The above is from The Medical & Surgical History of the War of the Rebellion, Vol. 1. There are some 13 volumes to this series that deals with "interesting" medical procedures related to the War. It's been shared with us under, again, the good auspices of James B. Kennedy of the Wisconsin State Historical Society, who has been researching this area.As he notes, "Poupard's Ligament" appears to be "a nice way of saying he was shot in the crotch. ....It is a wonder any of those men survived at all."

Corp. Baker (Lewis M.) survived with one leg between 2 1/2" to 5" shorter than the other (depending on which Doctor's report you accept) and, since he was in hospital for the rest of the War, he was overlooked in the Muster and Descriptive Rolls and Otis's The Second W isconsin (which appears to have used the "blue" version of the Descriptive Rolls to list the Muster) . The only listing that includes him is the Roster Wisconsin V olunteers which was published later and used other sources.

Thanks to Mr. Kennedy, we have some information about what the Corporal had to go through and , for me, eliminates confusion that would have arisen when we got to that point in the Muster Roll. He certainly deserves credit for his service .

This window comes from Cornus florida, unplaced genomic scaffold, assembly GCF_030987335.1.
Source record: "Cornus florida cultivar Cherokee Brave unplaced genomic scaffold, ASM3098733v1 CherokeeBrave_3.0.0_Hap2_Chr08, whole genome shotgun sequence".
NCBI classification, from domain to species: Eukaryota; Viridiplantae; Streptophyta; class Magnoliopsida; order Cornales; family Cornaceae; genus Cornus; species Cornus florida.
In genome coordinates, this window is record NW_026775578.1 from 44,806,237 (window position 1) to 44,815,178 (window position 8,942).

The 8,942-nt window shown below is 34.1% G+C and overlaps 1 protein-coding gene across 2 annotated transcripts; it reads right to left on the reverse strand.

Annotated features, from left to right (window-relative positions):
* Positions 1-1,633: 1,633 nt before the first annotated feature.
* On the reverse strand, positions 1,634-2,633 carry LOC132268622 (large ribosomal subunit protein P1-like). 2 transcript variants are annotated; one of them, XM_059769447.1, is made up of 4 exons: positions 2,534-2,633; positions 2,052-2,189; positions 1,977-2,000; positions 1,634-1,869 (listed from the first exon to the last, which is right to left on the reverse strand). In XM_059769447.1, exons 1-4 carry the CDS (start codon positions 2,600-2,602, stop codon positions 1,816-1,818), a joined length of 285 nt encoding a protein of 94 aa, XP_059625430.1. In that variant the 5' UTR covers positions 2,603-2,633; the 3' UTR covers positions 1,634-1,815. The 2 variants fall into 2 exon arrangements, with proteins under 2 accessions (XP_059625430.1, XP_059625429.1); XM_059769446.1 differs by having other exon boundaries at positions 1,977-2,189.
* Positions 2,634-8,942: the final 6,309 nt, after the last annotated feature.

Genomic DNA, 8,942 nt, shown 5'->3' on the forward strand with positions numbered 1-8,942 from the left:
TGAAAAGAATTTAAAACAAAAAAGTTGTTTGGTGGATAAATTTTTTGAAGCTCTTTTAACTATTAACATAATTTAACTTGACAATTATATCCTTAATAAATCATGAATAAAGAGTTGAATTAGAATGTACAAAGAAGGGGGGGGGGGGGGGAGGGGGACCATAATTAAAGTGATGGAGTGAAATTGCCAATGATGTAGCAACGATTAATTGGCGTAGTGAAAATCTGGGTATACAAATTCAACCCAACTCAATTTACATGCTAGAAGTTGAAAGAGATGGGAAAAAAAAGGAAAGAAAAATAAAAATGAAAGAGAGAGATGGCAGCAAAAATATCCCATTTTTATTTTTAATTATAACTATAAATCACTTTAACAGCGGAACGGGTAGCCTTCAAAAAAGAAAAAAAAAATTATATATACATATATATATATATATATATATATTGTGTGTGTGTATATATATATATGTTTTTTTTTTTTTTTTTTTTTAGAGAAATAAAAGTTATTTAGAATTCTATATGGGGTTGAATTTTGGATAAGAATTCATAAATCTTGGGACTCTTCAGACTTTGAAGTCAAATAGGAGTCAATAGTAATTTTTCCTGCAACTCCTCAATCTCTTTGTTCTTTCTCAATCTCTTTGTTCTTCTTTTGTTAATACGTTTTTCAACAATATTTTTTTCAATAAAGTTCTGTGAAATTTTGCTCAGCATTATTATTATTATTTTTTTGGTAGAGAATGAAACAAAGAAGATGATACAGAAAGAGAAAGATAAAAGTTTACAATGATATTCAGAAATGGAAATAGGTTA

The practice of Military Medicine, during the War of the Rebellion, must have been an eye opening and gut wrenching experience. For those Surgeons, Assistant Surgeons, and Hospital Stewards, with any form of compunction, it had to be the very depths of Hell. To those men and women, detailed to the daily endeavour of sorting through the remainder of vast qualities of human flesh, it became a debilitating and dehumanizing journey. For the would be Surgeons and their assistants, who were lost in the fog of an alcoholic stupor, it was one more day of terror to be washed away in "Medicinal Brandy". For the "Boys" in Blue & Gray, who suffered the wounds and diseases of that war, it had to be a nightmare of monumental proportions.